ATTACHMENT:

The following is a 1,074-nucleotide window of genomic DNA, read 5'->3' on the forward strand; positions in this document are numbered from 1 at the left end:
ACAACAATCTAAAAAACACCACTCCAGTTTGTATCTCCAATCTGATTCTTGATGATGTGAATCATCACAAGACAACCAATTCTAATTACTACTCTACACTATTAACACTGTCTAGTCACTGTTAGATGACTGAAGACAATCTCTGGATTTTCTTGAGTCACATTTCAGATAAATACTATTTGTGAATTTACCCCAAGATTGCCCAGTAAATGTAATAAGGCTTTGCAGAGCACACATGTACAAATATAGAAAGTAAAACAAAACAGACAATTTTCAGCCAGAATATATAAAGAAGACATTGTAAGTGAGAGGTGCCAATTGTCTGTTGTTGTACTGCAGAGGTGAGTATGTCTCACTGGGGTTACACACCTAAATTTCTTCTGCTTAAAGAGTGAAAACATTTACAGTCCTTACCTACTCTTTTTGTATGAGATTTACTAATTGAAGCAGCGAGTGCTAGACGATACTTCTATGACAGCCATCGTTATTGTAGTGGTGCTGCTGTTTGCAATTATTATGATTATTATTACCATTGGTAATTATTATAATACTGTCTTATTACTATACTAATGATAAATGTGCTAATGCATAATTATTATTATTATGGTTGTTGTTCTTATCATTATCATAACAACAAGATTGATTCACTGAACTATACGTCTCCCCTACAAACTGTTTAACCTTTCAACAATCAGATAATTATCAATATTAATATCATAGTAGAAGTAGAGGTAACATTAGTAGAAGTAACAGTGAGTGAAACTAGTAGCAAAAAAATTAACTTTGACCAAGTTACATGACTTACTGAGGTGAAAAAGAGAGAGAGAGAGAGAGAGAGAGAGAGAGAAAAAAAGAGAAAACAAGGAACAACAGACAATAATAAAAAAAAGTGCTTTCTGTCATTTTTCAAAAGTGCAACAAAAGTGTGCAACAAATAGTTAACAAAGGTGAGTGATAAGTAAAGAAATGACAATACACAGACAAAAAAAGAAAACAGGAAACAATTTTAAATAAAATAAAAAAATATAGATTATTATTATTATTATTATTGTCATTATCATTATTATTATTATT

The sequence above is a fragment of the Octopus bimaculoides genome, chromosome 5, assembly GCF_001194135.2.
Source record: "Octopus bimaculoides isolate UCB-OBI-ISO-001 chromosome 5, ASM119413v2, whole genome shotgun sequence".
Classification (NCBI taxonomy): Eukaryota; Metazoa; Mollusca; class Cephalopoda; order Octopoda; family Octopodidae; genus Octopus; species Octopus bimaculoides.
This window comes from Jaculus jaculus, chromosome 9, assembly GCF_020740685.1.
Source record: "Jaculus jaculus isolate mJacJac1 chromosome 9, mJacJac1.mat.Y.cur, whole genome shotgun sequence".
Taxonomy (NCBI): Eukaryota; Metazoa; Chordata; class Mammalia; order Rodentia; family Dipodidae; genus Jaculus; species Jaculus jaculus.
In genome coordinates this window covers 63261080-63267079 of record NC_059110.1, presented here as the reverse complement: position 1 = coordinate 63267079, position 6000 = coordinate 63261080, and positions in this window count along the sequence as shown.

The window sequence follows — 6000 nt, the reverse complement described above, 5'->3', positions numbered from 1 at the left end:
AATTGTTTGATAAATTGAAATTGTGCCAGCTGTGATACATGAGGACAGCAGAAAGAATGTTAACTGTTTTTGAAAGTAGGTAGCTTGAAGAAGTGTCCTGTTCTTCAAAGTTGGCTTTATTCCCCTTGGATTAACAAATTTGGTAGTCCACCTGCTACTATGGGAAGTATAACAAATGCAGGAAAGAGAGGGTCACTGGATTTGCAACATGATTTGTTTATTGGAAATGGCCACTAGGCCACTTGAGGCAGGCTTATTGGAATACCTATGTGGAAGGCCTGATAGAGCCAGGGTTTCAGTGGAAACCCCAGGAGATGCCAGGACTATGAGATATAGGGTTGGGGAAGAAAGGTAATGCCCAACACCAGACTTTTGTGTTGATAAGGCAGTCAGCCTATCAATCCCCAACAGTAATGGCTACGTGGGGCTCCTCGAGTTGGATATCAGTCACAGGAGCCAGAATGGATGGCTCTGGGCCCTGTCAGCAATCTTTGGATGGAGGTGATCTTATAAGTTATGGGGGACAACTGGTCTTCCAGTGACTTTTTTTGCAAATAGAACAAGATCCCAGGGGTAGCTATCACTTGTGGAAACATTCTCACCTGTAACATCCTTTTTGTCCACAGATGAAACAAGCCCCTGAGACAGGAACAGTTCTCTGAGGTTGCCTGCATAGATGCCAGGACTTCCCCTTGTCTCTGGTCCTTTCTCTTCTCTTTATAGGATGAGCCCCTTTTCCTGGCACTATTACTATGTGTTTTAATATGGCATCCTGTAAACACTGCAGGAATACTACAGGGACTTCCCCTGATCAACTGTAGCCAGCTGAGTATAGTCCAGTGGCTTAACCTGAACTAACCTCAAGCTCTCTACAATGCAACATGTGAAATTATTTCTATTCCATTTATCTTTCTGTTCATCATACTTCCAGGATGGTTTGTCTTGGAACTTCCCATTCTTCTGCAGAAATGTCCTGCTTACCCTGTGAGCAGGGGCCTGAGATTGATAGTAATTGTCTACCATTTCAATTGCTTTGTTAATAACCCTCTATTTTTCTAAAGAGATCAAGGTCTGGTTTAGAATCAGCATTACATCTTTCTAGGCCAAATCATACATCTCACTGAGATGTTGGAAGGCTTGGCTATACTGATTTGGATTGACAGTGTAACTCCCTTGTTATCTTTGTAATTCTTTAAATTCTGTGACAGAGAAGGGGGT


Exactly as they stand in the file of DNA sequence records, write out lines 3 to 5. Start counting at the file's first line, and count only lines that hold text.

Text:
The sequence above is a fragment of the Octopus bimaculoides genome, chromosome 5, assembly GCF_001194135.2.
Source record: "Octopus bimaculoides isolate UCB-OBI-ISO-001 chromosome 5, ASM119413v2, whole genome shotgun sequence".
Classification (NCBI taxonomy): Eukaryota; Metazoa; Mollusca; class Cephalopoda; order Octopoda; family Octopodidae; genus Octopus; species Octopus bimaculoides.